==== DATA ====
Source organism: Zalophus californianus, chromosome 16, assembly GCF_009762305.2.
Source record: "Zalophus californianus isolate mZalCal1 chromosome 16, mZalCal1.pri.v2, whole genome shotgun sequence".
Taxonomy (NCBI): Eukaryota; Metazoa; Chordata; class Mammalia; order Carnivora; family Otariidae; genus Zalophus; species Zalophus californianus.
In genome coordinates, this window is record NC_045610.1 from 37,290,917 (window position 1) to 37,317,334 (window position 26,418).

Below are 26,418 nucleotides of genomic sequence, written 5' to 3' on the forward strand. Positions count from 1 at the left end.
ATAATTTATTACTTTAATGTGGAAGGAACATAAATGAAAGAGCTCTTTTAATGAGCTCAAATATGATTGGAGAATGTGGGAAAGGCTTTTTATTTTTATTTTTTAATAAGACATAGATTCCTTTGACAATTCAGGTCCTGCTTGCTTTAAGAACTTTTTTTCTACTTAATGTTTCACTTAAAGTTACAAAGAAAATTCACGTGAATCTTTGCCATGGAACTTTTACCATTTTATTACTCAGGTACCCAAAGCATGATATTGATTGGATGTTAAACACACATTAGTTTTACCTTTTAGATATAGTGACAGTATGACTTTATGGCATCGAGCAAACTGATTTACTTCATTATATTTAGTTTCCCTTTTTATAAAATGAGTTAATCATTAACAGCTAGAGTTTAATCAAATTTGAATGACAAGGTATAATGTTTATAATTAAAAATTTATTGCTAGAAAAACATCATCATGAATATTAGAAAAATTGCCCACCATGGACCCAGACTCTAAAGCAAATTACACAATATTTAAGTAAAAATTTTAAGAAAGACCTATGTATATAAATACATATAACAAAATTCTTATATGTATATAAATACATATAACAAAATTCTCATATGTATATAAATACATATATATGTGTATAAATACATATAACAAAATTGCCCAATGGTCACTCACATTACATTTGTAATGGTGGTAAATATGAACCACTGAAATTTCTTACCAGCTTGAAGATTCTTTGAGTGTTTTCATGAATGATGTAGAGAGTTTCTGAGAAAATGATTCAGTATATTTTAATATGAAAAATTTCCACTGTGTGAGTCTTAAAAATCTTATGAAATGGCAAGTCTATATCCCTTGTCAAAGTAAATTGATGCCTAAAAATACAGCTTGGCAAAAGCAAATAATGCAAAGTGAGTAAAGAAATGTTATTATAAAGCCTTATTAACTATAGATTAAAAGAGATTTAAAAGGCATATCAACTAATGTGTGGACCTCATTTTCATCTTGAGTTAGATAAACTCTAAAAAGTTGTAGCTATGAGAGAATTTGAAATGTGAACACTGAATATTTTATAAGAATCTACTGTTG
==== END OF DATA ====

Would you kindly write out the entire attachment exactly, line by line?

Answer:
Source organism: Zalophus californianus, chromosome 16, assembly GCF_009762305.2.
Source record: "Zalophus californianus isolate mZalCal1 chromosome 16, mZalCal1.pri.v2, whole genome shotgun sequence".
Taxonomy (NCBI): Eukaryota; Metazoa; Chordata; class Mammalia; order Carnivora; family Otariidae; genus Zalophus; species Zalophus californianus.
In genome coordinates, this window is record NC_045610.1 from 37,290,917 (window position 1) to 37,317,334 (window position 26,418).

Below are 26,418 nucleotides of genomic sequence, written 5' to 3' on the forward strand. Positions count from 1 at the left end.
ATAATTTATTACTTTAATGTGGAAGGAACATAAATGAAAGAGCTCTTTTAATGAGCTCAAATATGATTGGAGAATGTGGGAAAGGCTTTTTATTTTTATTTTTTAATAAGACATAGATTCCTTTGACAATTCAGGTCCTGCTTGCTTTAAGAACTTTTTTTCTACTTAATGTTTCACTTAAAGTTACAAAGAAAATTCACGTGAATCTTTGCCATGGAACTTTTACCATTTTATTACTCAGGTACCCAAAGCATGATATTGATTGGATGTTAAACACACATTAGTTTTACCTTTTAGATATAGTGACAGTATGACTTTATGGCATCGAGCAAACTGATTTACTTCATTATATTTAGTTTCCCTTTTTATAAAATGAGTTAATCATTAACAGCTAGAGTTTAATCAAATTTGAATGACAAGGTATAATGTTTATAATTAAAAATTTATTGCTAGAAAAACATCATCATGAATATTAGAAAAATTGCCCACCATGGACCCAGACTCTAAAGCAAATTACACAATATTTAAGTAAAAATTTTAAGAAAGACCTATGTATATAAATACATATAACAAAATTCTTATATGTATATAAATACATATAACAAAATTCTCATATGTATATAAATACATATATATGTGTATAAATACATATAACAAAATTGCCCAATGGTCACTCACATTACATTTGTAATGGTGGTAAATATGAACCACTGAAATTTCTTACCAGCTTGAAGATTCTTTGAGTGTTTTCATGAATGATGTAGAGAGTTTCTGAGAAAATGATTCAGTATATTTTAATATGAAAAATTTCCACTGTGTGAGTCTTAAAAATCTTATGAAATGGCAAGTCTATATCCCTTGTCAAAGTAAATTGATGCCTAAAAATACAGCTTGGCAAAAGCAAATAATGCAAAGTGAGTAAAGAAATGTTATTATAAAGCCTTATTAACTATAGATTAAAAGAGATTTAAAAGGCATATCAACTAATGTGTGGACCTCATTTTCATCTTGAGTTAGATAAACTCTAAAAAGTTGTAGCTATGAGAGAATTTGAAATGTGAACACTGAATATTTTATAAGAATCTACTGTTG